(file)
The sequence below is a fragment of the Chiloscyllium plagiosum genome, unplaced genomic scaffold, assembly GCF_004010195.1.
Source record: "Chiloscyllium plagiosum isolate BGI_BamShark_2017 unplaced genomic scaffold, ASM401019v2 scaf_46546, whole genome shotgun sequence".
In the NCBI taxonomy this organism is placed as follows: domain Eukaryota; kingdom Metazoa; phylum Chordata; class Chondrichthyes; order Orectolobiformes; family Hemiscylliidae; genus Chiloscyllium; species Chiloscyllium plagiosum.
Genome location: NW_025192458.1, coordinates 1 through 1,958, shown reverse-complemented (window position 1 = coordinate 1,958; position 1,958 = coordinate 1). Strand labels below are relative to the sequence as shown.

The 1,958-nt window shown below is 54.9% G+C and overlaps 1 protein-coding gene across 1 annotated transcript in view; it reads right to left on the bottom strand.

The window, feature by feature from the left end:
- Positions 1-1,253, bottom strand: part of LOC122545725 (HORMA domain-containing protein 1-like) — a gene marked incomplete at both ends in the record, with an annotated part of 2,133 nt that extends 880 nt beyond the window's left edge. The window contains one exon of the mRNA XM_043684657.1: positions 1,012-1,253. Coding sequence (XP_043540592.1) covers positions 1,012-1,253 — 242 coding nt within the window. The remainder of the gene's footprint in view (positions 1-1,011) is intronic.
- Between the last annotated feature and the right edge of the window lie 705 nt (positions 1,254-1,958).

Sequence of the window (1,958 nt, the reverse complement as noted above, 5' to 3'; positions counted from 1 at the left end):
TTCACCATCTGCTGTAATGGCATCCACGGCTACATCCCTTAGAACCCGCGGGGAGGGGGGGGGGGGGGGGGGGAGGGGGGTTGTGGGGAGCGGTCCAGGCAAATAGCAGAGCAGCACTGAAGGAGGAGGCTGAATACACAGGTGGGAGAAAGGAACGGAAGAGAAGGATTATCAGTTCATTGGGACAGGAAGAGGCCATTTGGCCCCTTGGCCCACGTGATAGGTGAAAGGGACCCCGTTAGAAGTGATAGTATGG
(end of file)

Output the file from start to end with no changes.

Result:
The sequence below is a fragment of the Chiloscyllium plagiosum genome, unplaced genomic scaffold, assembly GCF_004010195.1.
Source record: "Chiloscyllium plagiosum isolate BGI_BamShark_2017 unplaced genomic scaffold, ASM401019v2 scaf_46546, whole genome shotgun sequence".
In the NCBI taxonomy this organism is placed as follows: domain Eukaryota; kingdom Metazoa; phylum Chordata; class Chondrichthyes; order Orectolobiformes; family Hemiscylliidae; genus Chiloscyllium; species Chiloscyllium plagiosum.
Genome location: NW_025192458.1, coordinates 1 through 1,958, shown reverse-complemented (window position 1 = coordinate 1,958; position 1,958 = coordinate 1). Strand labels below are relative to the sequence as shown.

The 1,958-nt window shown below is 54.9% G+C and overlaps 1 protein-coding gene across 1 annotated transcript in view; it reads right to left on the bottom strand.

The window, feature by feature from the left end:
- Positions 1-1,253, bottom strand: part of LOC122545725 (HORMA domain-containing protein 1-like) — a gene marked incomplete at both ends in the record, with an annotated part of 2,133 nt that extends 880 nt beyond the window's left edge. The window contains one exon of the mRNA XM_043684657.1: positions 1,012-1,253. Coding sequence (XP_043540592.1) covers positions 1,012-1,253 — 242 coding nt within the window. The remainder of the gene's footprint in view (positions 1-1,011) is intronic.
- Between the last annotated feature and the right edge of the window lie 705 nt (positions 1,254-1,958).

Sequence of the window (1,958 nt, the reverse complement as noted above, 5' to 3'; positions counted from 1 at the left end):
TTCACCATCTGCTGTAATGGCATCCACGGCTACATCCCTTAGAACCCGCGGGGAGGGGGGGGGGGGGGGGGGGAGGGGGGTTGTGGGGAGCGGTCCAGGCAAATAGCAGAGCAGCACTGAAGGAGGAGGCTGAATACACAGGTGGGAGAAAGGAACGGAAGAGAAGGATTATCAGTTCATTGGGACAGGAAGAGGCCATTTGGCCCCTTGGCCCACGTGATAGGTGAAAGGGACCCCGTTAGAAGTGATAGTATGG